Thursday, November 20, 2014

The Circle of Dysfunction


From Wikipedia comes this summary of the Dunning–Kruger Effect:

The Dunning–Kruger effect is a cognitive bias in which "people reach erroneous conclusions and make unfortunate choices but their incompetence robs them of the metacognitive ability to realize it." The unskilled therefore suffer from illusory superiority, rating their own ability as above average, much higher than in actuality; by contrast, the highly skilled underrate their abilities, suffering from illusory inferiority. This leads to a perverse result where less competent people will rate their own ability higher than more competent people. It also explains why actual competence may weaken self-confidence because competent individuals falsely assume that others have an equivalent understanding. "Thus, the miscalibration of the incompetent stems from an error about the self, whereas the miscalibration of the highly competent stems from an error about others."

The Dunning-Kruger effect can be seen all around us all the time.

For example, look at the folks running for Congress. 

Most of the time, it's the ego-besotted and barely-competent who put their name out for that job. 

The folks who actually understand the intricacies of energy policy, foreign policy, and economics, are pretty sure they are not the right sort for public office -- or they have better jobs to start with.  

Of course, the Dunning-Kruger effect is also at work in the world of dogs.

Look at most of the breed clubs, for example.

In the world of Border Collies, you can find instant-experts breeding dogs left and right, and never mind that their own animals have yet to even see a sheep!  No problem there, they will tell you.  

Then, you have the retriever experts who do not hunt, and whose own dogs will not return a tennis ball, much less a bird.    They have strong opinions on the proper color, however!

And then, of course, you have the Border Terrier and "Parson" Russell Terrier breeders who do not own a locator collar, and have never sunk a hole. But do they have puppies to sell? Yes they do!

Of course, it does not stop with the breeders and the dog dealers, does it?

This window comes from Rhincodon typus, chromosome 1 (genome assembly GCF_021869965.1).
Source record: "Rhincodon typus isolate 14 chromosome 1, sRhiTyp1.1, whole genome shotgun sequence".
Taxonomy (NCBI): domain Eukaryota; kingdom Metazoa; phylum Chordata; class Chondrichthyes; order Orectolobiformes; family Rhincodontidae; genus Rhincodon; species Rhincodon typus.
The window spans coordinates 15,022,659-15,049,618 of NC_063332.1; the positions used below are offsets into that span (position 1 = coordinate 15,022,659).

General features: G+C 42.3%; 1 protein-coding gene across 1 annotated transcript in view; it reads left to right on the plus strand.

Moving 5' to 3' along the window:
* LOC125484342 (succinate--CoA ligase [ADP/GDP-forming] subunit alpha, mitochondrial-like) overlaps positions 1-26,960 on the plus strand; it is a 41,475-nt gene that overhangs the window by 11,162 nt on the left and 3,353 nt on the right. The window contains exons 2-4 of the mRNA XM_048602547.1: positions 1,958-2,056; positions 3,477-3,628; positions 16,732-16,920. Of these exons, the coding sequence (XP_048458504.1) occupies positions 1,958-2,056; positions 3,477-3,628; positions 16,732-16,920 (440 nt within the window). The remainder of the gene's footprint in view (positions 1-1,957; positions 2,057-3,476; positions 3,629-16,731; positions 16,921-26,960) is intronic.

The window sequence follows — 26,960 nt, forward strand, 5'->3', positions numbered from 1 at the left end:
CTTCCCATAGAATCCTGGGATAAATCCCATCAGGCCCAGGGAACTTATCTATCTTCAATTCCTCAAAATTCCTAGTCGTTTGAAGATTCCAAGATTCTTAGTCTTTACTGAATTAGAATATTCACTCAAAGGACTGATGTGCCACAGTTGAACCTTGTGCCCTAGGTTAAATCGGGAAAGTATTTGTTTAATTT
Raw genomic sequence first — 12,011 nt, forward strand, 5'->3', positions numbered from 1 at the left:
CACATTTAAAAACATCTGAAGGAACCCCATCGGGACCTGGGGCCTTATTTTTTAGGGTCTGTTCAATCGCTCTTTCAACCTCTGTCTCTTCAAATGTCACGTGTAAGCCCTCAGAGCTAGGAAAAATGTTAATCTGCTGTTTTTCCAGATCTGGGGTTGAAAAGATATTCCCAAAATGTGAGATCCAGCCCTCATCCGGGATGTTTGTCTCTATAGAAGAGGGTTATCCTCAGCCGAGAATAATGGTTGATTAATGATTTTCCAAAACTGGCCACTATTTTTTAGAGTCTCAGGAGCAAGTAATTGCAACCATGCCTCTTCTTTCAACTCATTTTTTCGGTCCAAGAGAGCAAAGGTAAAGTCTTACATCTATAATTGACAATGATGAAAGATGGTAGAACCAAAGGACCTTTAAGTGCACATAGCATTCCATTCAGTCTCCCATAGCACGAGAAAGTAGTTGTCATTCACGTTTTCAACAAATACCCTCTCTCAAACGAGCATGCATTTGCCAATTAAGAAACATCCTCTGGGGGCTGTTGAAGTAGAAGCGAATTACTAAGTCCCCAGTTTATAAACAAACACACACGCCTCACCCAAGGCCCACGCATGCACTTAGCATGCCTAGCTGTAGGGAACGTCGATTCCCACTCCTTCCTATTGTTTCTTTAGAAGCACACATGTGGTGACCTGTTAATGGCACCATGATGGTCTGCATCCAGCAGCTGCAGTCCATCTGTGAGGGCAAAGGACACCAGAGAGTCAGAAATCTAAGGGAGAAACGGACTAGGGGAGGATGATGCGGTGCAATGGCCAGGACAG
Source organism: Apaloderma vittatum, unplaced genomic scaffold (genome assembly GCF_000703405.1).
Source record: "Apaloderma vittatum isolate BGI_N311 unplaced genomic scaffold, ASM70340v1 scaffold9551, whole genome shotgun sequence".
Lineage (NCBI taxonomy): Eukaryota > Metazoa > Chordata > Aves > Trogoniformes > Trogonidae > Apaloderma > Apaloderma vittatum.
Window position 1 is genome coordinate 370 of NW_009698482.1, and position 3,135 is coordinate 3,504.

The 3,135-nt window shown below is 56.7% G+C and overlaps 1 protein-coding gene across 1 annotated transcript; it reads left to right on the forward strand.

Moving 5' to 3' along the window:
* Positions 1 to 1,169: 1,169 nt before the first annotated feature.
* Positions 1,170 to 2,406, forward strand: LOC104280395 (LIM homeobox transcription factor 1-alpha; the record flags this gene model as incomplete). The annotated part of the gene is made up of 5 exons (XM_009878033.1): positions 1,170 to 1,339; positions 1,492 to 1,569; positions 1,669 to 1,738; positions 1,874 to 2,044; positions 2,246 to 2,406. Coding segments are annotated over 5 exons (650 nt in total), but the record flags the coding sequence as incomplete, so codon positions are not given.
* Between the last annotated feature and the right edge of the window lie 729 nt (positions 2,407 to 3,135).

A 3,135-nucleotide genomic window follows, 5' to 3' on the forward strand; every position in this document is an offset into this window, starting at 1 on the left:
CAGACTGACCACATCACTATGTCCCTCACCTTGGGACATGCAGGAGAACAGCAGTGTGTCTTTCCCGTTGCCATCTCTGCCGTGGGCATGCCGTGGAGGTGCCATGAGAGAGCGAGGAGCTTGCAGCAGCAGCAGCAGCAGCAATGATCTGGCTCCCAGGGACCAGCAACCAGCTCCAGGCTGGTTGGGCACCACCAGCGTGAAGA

There are the instant experts on electronic training collars who have never owed one, used one, or even seen a dog being trained with one.

There are the instant experts who decry chain slip collars, and who do not even know how to put one on.

And then, of course, there are the 23-year old  experts.  Here's a hint:  If you are 23 years old, you are probably not a real expert in anything.

But of course, there is no stopping folks.

The Dunning-Kruger Effect means the least competent and least experienced are often the most certain they are right, and that they are also quite certain they doing a better-than-average job at most of the tasks they are doing.

What's that mean for dogs?

Well, for one, it means the least competent breeders are often the ones who are most certain they are quite excellent.

On the reverse, the most competent and most knowledgeable dog men and dog women are often filled with self-doubt to the point they may go a lifetime without breeding a litter.

And so it goes, round and round, in an almost never-ending circle of dysfunction. 

Is it any wonder we are in the mess we are in?

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7 comments:

HurricaneDeck said...

LOVE this! Thanks for sharing it. Who knew that constant doubt could be an asset?

seeker said...

This agrees with the old saying that one should hire a teenager while he still knows everything.

Debi and the TX JRTs

Simba said...

Just to nitpick- there are 23 year olds who are experts. I have come across a few young computer experts, and a teenage expert on the history of certain of the crusades. They had exceptional drive and an obsession with their subjects, though.

Seahorse said...

I'm doomed. I appear to be a combination of both sides of the syndrome. Yippee.

Seahorse

aficat said...

Hey now!

I'm 24 next week.

Diane Gallagher said...

Oh, Simba -- it can happen in teh learned arts. Obsession can be useful.

But in the world of real time experience, such as (but not limited to. . .) dog training??

Taint likely. IME, anywayz.

Simba said...

I know, that's why I specified those subjects. It was in response to: "If you are 23 years old, you are probably not a real expert in anything. "